Stairway to paradise
“So don’t feel bad about killing ’em. They’re already dead.”
—from the briefing by the C.O. in the Great War (played by Scott Glenn)
Sucker Punch Movie Review
Reviewed by Everard Cunion in January, 2012
Sucker Punch by Zack Snyder, 2011, is distributed by Warner Brothers.
Having watched it four or five times, I still had no idea why this movie is titled Sucker Punch. When researching a field unfamiliar to me for this review, I came across information so extraordinary that it reversed an assumption I had made about one particular scene. Unless you are familiar with certain details of medical history, the punch comes not during the movie, but afterwards, when you discover those details. (I have placed that part of this review on a separate page with a link, so you can skip it if you have not yet seen the film.)
Notice in this photo the metronome and the bookcase. NASA was preparing to land men on the moon, but the personal computer had not been invented.
Sucker Punch is a musical action fantasy set primarily in rural North America in the 1960s. Solidly in the girls ‘n guns genre, it features young women in miniskirts and high heels fighting the wars the USA was involved with between 1917 and ’72. It is a zombie-slaughtering spree on a massive scale. However, it is not just entertainment. Like the classic works of fiction from which it draws its themes, it provides proverbial food for thought. Additionally, it documents an extreme brain operation performed on psychiatric patients in the 1950s and ’60s.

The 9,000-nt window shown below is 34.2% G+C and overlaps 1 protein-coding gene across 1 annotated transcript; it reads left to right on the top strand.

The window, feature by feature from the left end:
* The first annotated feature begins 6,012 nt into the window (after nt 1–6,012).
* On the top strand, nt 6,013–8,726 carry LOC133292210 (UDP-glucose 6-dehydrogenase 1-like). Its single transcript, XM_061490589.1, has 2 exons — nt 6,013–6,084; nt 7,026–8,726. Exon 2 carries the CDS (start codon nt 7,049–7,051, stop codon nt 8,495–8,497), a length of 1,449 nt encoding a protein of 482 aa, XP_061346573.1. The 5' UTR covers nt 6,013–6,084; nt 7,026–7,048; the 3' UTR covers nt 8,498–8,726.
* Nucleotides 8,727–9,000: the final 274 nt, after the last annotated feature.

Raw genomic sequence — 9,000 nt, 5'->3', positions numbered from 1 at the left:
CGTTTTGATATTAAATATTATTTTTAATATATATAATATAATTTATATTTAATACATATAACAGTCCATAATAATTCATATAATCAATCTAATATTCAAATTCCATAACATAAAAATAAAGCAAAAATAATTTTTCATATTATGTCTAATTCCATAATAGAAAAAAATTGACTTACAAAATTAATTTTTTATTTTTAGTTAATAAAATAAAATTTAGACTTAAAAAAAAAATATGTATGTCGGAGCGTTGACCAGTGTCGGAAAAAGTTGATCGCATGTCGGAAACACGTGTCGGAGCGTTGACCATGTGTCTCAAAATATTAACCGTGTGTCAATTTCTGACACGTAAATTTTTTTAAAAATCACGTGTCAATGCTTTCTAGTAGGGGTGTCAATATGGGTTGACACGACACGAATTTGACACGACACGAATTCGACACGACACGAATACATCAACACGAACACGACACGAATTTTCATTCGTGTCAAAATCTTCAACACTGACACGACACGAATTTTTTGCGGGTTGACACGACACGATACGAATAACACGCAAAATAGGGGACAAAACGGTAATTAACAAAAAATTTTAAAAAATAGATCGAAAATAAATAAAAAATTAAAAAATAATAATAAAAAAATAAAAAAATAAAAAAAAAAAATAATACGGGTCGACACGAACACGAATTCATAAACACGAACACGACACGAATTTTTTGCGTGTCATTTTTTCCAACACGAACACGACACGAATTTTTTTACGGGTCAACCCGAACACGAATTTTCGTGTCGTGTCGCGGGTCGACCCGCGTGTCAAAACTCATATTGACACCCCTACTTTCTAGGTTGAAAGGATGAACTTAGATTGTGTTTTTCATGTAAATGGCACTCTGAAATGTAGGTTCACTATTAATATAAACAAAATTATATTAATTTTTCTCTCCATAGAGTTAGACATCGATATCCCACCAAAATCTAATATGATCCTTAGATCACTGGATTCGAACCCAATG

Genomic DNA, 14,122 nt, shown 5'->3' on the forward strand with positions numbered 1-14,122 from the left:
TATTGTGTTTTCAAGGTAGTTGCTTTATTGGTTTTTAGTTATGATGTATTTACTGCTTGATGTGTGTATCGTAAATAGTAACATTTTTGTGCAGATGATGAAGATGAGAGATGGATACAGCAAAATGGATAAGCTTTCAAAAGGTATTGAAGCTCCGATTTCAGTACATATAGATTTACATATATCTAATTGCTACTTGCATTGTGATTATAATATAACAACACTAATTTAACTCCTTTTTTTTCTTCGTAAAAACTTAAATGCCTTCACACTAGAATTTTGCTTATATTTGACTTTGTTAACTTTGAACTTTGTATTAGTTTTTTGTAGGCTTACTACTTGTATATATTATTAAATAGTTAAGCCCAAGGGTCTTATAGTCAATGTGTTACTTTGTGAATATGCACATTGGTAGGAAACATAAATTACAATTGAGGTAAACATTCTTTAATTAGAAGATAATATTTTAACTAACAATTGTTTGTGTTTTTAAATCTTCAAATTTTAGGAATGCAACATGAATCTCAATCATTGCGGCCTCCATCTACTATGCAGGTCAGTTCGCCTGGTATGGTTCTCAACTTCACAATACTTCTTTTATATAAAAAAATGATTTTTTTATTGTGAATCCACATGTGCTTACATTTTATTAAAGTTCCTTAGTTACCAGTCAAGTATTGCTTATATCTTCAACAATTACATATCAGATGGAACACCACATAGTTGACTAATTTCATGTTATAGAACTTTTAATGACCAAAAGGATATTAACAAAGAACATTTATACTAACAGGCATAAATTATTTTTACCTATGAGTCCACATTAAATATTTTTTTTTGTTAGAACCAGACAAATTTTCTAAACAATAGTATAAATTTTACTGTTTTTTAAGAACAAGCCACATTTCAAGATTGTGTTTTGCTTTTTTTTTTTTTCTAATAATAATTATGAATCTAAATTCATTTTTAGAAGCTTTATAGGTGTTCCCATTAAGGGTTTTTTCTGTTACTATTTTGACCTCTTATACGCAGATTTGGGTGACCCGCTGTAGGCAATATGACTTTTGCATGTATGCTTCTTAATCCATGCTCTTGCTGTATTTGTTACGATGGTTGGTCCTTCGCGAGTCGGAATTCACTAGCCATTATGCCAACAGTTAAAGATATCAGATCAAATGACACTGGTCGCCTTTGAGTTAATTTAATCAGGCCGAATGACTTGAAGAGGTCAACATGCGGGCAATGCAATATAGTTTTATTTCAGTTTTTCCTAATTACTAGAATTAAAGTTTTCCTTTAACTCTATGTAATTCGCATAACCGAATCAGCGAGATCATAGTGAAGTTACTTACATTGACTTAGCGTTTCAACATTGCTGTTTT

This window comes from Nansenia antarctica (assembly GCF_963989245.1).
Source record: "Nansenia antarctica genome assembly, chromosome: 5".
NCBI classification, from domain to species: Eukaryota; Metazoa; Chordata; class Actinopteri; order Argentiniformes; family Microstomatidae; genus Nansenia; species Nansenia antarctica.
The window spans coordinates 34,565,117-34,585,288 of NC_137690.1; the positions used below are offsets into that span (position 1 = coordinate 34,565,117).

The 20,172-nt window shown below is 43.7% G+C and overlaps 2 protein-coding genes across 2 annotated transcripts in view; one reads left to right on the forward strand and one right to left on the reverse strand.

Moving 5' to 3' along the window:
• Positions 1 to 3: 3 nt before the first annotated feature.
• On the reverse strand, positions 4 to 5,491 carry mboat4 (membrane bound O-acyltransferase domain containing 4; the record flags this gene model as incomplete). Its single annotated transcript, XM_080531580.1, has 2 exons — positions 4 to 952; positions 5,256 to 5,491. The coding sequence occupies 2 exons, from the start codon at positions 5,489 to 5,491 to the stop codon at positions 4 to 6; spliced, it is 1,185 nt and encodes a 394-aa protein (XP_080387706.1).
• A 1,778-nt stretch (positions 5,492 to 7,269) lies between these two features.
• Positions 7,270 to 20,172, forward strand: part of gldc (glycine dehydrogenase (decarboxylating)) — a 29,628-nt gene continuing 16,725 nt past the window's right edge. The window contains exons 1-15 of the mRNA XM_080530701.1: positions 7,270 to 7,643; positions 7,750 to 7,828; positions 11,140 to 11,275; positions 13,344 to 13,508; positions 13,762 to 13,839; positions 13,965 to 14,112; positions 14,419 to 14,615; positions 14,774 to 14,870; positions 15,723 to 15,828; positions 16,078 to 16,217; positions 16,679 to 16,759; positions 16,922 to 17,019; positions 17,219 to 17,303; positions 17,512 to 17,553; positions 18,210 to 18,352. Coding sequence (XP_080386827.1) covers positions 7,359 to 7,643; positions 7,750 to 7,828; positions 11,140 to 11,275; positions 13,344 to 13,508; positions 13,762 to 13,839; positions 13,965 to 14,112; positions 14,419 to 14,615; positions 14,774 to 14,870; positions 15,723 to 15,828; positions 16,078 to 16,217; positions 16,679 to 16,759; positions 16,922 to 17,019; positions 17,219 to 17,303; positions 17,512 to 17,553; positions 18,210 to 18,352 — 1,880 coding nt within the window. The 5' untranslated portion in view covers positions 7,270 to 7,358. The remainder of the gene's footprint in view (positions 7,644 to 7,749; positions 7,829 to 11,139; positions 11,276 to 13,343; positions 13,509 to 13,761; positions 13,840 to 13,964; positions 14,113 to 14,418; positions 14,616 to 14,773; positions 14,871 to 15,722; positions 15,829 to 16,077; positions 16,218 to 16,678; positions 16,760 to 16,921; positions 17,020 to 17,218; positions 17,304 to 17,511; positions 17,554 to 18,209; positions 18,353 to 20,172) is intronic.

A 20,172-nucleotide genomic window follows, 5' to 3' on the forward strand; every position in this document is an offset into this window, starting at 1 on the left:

A dark and stormy night
Here is the broad plot, without giving away the ending. A well-educated and bright 20-year-old woman, steeped in the literature and images of her time, is placed in Lennox House, a mental asylum, by her abusive father conspiring with a corrupt hospital warder. Lennox House? Annie Lennox of the Eurythmics sang the original version of the intro theme, Sweet Dreams, sung for the movie sound track by Emily Browning, who also plays one of the two lead roles.
Because of her extreme circumstances, Babydoll (played by Emily Browning) lives up to her billing as a violent and deranged mental patient. Importantly, although we see the after effects of three misdemeanours that constitute the action inside Lennox House, we see none of the events themselves. What we see is an extraordinary rendition of them as imagined by Babydoll.
Babydoll’s fantasies are based, with varying degrees of looseness, on the USA’s wars of the first two-thirds of the twentieth century: The Great War with Germany in 1918 (the USA joined late), World War 2 against Germany and Japan (primarily) in 1941-45, Korea (1950-53), and Vietnam (mid 1960s to early 1970s). The central character (or rather one of two); a diminutive blond-haired woman called Babydoll, is a contemporary of the young American men sent to Vietnam. The world’s principal space-faring nation going to war with a largely iron-age society, albeit one armed by the Soviets, surely is not a ‘fair fight’. The movie depicts that technological mismatch throughout—and its ironic outcome.